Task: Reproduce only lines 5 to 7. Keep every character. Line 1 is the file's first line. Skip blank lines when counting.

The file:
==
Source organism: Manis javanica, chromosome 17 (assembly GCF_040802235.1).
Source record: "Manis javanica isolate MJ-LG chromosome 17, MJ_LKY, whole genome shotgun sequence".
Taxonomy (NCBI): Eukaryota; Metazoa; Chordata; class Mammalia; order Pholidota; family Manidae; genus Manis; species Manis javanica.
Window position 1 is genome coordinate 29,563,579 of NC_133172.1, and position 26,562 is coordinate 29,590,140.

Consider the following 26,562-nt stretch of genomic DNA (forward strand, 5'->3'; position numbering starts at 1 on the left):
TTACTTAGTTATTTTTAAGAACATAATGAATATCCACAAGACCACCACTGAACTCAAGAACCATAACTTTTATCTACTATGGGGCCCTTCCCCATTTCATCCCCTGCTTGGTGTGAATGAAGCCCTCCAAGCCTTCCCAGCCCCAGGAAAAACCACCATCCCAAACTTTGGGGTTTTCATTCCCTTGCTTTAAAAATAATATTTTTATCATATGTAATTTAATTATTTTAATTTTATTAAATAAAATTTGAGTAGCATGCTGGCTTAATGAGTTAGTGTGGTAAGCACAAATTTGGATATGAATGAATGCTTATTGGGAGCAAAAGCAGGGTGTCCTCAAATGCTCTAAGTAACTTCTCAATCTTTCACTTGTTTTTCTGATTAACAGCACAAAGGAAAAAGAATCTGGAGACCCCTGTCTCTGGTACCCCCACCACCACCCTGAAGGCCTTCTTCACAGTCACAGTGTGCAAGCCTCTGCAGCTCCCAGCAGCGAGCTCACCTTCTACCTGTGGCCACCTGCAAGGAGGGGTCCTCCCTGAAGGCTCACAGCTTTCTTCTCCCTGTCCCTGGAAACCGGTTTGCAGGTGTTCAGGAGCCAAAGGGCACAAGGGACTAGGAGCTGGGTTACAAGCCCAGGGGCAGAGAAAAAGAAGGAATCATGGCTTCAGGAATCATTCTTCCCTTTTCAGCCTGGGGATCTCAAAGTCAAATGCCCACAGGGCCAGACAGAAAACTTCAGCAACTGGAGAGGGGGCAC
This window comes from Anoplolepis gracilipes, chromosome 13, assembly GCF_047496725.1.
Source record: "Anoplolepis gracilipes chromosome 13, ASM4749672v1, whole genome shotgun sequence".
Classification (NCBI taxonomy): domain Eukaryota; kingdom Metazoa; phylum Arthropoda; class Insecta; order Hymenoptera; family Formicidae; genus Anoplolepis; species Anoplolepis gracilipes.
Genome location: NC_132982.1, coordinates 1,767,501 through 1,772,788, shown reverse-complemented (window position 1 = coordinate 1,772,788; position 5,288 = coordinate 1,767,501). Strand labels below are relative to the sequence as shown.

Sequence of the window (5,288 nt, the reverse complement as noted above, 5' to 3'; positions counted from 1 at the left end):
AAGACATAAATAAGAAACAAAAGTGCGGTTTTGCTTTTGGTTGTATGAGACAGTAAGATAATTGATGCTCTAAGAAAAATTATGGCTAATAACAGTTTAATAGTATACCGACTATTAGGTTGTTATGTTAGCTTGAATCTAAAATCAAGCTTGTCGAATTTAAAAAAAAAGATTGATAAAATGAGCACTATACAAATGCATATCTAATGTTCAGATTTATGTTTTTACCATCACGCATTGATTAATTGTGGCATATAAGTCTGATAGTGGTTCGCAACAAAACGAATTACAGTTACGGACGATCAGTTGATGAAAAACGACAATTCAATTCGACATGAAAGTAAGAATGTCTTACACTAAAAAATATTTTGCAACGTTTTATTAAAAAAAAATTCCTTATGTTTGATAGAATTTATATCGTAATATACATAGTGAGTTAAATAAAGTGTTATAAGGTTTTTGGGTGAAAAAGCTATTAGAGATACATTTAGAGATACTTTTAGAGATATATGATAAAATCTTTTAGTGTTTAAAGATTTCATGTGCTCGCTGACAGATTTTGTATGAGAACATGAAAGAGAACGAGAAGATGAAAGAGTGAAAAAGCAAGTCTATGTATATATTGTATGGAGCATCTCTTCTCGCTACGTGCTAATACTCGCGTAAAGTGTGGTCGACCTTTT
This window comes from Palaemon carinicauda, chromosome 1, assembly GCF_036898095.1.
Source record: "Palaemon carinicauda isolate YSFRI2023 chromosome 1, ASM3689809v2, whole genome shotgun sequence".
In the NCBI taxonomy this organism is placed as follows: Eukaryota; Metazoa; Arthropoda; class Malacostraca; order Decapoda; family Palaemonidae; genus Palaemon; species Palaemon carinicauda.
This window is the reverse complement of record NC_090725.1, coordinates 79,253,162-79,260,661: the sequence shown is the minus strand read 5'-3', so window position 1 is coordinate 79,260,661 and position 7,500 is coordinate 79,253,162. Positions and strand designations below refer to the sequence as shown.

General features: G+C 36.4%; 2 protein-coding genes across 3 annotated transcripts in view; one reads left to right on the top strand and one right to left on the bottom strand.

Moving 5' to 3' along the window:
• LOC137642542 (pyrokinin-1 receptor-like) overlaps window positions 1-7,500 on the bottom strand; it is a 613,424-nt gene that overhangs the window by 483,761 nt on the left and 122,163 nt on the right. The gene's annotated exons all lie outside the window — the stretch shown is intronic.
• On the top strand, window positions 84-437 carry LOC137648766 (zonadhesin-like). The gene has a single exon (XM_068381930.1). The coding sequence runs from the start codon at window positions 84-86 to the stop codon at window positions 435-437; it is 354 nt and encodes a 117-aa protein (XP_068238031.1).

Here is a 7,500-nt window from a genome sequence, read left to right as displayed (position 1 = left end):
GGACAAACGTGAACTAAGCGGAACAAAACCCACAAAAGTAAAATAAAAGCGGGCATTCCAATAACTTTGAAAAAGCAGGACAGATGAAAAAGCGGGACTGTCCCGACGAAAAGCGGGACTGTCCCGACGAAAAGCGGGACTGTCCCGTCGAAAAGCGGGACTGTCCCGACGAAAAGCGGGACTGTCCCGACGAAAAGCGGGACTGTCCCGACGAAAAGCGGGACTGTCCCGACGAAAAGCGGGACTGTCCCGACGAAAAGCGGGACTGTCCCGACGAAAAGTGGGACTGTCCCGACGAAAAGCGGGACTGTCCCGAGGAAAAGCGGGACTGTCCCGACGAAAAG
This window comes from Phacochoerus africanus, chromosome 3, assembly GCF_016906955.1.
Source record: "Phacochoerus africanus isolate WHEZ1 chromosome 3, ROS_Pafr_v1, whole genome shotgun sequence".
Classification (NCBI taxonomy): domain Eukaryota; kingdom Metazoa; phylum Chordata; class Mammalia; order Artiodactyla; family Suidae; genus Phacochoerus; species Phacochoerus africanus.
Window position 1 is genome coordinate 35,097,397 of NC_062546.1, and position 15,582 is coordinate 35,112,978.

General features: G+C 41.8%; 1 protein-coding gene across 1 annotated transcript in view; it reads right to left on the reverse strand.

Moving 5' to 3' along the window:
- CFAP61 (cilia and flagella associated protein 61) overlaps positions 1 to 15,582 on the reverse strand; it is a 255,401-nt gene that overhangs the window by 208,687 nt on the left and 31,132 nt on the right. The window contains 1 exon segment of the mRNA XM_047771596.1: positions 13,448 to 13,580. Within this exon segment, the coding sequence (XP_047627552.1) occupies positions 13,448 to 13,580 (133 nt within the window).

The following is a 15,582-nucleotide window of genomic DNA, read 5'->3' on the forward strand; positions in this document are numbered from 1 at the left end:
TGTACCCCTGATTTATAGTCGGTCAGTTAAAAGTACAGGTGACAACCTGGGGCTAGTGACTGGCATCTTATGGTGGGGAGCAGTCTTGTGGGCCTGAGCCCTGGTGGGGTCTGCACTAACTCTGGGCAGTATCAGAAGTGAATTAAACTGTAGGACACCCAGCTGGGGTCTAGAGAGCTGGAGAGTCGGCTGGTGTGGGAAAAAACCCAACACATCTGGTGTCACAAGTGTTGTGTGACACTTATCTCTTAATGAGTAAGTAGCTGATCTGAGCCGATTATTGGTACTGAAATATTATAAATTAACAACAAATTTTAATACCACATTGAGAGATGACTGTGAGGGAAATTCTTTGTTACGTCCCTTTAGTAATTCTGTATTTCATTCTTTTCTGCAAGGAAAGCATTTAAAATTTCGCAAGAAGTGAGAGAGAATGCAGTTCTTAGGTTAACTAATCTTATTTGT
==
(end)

Consider the following 26,562-nt stretch of genomic DNA (forward strand, 5'->3'; position numbering starts at 1 on the left):
TTACTTAGTTATTTTTAAGAACATAATGAATATCCACAAGACCACCACTGAACTCAAGAACCATAACTTTTATCTACTATGGGGCCCTTCCCCATTTCATCCCCTGCTTGGTGTGAATGAAGCCCTCCAAGCCTTCCCAGCCCCAGGAAAAACCACCATCCCAAACTTTGGGGTTTTCATTCCCTTGCTTTAAAAATAATATTTTTATCATATGTAATTTAATTATTTTAATTTTATTAAATAAAATTTGAGTAGCATGCTGGCTTAATGAGTTAGTGTGGTAAGCACAAATTTGGATATGAATGAATGCTTATTGGGAGCAAAAGCAGGGTGTCCTCAAATGCTCTAAGTAACTTCTCAATCTTTCACTTGTTTTTCTGATTAACAGCACAAAGGAAAAAGAATCTGGAGACCCCTGTCTCTGGTACCCCCACCACCACCCTGAAGGCCTTCTTCACAGTCACAGTGTGCAAGCCTCTGCAGCTCCCAGCAGCGAGCTCACCTTCTACCTGTGGCCACCTGCAAGGAGGGGTCCTCCCTGAAGGCTCACAGCTTTCTTCTCCCTGTCCCTGGAAACCGGTTTGCAGGTGTTCAGGAGCCAAAGGGCACAAGGGACTAGGAGCTGGGTTACAAGCCCAGGGGCAGAGAAAAAGAAGGAATCATGGCTTCAGGAATCATTCTTCCCTTTTCAGCCTGGGGATCTCAAAGTCAAATGCCCACAGGGCCAGACAGAAAACTTCAGCAACTGGAGAGGGGGCAC
This window comes from Anoplolepis gracilipes, chromosome 13, assembly GCF_047496725.1.